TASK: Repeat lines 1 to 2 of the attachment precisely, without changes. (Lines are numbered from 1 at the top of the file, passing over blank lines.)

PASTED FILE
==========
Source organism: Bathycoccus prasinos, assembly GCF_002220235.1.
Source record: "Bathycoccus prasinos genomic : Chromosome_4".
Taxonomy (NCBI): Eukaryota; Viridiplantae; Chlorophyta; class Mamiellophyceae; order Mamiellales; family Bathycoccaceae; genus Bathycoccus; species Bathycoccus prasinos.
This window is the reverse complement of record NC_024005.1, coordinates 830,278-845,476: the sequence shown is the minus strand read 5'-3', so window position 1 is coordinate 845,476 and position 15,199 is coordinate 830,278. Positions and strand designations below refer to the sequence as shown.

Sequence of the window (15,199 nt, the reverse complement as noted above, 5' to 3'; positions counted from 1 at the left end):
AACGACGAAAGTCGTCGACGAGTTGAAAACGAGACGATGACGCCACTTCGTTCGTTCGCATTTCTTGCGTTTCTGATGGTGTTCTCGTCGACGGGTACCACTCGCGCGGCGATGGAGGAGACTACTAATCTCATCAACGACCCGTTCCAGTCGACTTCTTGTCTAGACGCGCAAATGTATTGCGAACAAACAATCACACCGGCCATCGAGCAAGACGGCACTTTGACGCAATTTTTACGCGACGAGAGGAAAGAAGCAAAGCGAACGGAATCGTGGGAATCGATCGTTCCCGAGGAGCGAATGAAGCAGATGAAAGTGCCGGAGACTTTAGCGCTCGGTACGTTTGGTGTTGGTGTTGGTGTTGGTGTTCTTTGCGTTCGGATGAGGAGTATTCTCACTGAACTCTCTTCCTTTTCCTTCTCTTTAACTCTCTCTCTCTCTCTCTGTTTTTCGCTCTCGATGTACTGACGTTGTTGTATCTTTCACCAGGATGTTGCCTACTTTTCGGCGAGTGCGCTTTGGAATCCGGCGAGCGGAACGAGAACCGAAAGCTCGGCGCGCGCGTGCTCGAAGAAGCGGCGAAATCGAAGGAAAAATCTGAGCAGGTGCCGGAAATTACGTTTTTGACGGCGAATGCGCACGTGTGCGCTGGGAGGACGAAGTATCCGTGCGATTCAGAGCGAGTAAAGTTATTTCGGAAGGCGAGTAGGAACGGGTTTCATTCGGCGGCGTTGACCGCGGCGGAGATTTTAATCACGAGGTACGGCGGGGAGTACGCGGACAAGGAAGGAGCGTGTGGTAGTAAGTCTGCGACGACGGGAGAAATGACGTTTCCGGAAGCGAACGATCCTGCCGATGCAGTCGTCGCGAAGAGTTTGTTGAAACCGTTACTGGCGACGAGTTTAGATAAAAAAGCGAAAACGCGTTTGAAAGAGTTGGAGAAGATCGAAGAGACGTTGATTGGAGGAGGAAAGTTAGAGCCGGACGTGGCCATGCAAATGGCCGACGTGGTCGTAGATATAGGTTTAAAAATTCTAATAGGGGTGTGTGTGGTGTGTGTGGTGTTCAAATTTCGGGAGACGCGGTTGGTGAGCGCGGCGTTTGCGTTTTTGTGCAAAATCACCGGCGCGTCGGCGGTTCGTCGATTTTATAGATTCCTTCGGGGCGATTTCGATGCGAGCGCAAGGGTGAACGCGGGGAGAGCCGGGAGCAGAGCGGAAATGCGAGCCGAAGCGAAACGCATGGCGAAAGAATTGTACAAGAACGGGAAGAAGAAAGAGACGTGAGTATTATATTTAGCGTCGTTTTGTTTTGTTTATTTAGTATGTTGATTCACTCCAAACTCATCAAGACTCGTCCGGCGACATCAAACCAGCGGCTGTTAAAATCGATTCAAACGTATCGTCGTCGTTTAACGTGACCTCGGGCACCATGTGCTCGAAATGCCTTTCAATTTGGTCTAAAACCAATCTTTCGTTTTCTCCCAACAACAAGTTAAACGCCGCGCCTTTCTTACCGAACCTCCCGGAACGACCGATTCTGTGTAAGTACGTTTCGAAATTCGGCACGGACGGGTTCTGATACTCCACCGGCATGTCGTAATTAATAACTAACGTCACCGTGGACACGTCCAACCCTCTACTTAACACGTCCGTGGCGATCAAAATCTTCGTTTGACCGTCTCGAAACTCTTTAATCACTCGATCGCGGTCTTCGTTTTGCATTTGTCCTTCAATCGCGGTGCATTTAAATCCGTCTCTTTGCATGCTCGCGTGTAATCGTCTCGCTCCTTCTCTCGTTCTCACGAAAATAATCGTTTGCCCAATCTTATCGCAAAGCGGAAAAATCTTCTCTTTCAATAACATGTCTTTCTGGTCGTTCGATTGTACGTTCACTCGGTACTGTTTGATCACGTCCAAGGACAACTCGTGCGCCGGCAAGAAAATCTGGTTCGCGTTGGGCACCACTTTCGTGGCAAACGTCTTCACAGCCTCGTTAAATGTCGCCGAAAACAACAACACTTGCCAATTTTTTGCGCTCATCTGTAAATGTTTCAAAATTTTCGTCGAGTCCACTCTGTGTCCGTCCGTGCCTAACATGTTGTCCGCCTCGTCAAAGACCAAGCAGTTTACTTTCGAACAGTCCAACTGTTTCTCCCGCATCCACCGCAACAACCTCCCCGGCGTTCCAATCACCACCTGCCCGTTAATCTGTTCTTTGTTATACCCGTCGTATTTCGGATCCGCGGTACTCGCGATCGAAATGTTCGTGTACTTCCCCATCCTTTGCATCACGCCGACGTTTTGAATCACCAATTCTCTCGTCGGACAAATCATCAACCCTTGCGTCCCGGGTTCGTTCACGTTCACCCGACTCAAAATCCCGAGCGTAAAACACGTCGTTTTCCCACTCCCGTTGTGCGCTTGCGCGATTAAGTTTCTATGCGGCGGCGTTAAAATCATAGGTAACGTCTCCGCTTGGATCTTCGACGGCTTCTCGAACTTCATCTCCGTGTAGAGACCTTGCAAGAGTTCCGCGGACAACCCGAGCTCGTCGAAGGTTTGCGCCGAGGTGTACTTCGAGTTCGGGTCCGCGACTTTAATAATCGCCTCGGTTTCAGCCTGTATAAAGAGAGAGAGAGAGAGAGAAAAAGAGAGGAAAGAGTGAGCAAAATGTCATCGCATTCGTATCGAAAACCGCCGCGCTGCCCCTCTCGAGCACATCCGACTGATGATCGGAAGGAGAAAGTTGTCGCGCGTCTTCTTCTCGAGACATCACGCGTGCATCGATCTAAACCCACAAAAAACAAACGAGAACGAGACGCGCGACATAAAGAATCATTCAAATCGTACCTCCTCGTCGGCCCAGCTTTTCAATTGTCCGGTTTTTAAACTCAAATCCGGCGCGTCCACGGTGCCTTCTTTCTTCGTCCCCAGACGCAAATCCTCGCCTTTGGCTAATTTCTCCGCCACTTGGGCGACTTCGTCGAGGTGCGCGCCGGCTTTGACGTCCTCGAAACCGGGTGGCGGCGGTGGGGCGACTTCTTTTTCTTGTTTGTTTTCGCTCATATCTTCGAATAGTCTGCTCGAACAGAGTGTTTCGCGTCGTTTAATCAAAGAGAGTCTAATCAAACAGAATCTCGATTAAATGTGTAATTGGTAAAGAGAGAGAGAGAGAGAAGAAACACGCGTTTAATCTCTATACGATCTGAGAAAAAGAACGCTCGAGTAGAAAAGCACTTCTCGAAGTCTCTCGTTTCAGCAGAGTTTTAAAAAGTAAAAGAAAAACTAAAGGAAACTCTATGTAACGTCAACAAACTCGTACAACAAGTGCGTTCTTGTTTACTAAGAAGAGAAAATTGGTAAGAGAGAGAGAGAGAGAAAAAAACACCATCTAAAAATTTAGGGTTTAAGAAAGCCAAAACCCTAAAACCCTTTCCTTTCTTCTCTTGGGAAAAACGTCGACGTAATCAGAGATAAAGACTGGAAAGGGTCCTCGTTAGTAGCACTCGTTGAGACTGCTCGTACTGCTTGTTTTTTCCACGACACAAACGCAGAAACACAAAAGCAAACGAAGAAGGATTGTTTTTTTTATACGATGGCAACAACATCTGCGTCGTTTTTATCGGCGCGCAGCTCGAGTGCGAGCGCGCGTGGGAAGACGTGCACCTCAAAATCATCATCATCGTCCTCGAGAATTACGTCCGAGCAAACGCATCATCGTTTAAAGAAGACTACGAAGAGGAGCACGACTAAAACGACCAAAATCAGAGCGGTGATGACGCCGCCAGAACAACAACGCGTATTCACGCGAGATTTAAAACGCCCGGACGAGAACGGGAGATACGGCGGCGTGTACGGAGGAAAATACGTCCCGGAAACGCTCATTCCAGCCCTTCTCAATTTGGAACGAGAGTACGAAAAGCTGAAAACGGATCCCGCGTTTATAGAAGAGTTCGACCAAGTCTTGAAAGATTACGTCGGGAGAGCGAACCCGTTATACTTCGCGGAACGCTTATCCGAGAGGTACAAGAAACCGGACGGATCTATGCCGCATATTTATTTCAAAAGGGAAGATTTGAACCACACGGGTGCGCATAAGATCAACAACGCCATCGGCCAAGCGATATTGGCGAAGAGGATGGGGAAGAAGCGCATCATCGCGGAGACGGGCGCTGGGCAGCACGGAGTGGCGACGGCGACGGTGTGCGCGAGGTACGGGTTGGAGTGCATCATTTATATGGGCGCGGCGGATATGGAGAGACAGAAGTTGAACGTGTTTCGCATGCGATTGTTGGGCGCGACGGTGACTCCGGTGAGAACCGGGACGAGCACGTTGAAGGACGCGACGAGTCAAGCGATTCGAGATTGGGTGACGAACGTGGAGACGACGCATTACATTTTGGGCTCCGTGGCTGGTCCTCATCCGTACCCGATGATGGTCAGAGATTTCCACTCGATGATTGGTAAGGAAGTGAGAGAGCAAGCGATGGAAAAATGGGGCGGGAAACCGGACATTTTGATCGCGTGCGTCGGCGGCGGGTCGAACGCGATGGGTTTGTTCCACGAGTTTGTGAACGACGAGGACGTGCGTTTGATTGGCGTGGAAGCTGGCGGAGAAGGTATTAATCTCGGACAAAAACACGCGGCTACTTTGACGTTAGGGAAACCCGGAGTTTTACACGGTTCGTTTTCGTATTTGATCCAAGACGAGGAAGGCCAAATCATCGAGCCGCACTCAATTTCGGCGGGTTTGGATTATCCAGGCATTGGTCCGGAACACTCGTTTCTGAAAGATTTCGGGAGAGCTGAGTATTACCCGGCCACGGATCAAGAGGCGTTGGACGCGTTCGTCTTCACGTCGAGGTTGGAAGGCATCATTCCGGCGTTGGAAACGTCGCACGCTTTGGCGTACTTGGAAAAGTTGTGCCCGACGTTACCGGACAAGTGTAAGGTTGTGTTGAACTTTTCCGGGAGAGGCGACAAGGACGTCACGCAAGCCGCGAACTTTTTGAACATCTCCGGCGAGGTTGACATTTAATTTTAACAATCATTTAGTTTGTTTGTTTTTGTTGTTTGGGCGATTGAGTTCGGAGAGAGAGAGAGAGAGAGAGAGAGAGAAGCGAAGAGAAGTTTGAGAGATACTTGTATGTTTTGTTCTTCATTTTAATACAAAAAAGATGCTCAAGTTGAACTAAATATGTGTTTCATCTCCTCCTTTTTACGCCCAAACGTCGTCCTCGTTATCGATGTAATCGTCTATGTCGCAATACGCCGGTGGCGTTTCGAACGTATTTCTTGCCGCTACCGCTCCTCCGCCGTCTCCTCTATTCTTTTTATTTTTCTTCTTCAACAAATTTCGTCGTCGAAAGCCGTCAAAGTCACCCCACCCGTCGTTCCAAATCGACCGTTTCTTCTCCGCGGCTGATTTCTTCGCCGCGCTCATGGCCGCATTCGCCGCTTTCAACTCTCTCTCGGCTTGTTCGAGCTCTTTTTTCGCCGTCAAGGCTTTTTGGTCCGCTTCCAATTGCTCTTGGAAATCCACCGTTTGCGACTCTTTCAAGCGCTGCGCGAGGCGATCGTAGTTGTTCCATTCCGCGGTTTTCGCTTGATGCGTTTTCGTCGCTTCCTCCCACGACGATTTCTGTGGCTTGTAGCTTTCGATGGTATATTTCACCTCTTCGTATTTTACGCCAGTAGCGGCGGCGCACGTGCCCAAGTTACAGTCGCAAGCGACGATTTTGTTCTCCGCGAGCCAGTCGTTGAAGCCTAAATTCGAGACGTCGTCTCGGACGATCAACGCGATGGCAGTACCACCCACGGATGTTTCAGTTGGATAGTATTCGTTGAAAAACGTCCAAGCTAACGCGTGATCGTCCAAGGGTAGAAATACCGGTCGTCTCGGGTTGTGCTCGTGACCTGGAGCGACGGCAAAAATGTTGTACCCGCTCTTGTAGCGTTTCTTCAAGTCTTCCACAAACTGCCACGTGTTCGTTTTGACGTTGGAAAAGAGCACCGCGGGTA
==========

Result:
Source organism: Bathycoccus prasinos, assembly GCF_002220235.1.
Source record: "Bathycoccus prasinos genomic : Chromosome_4".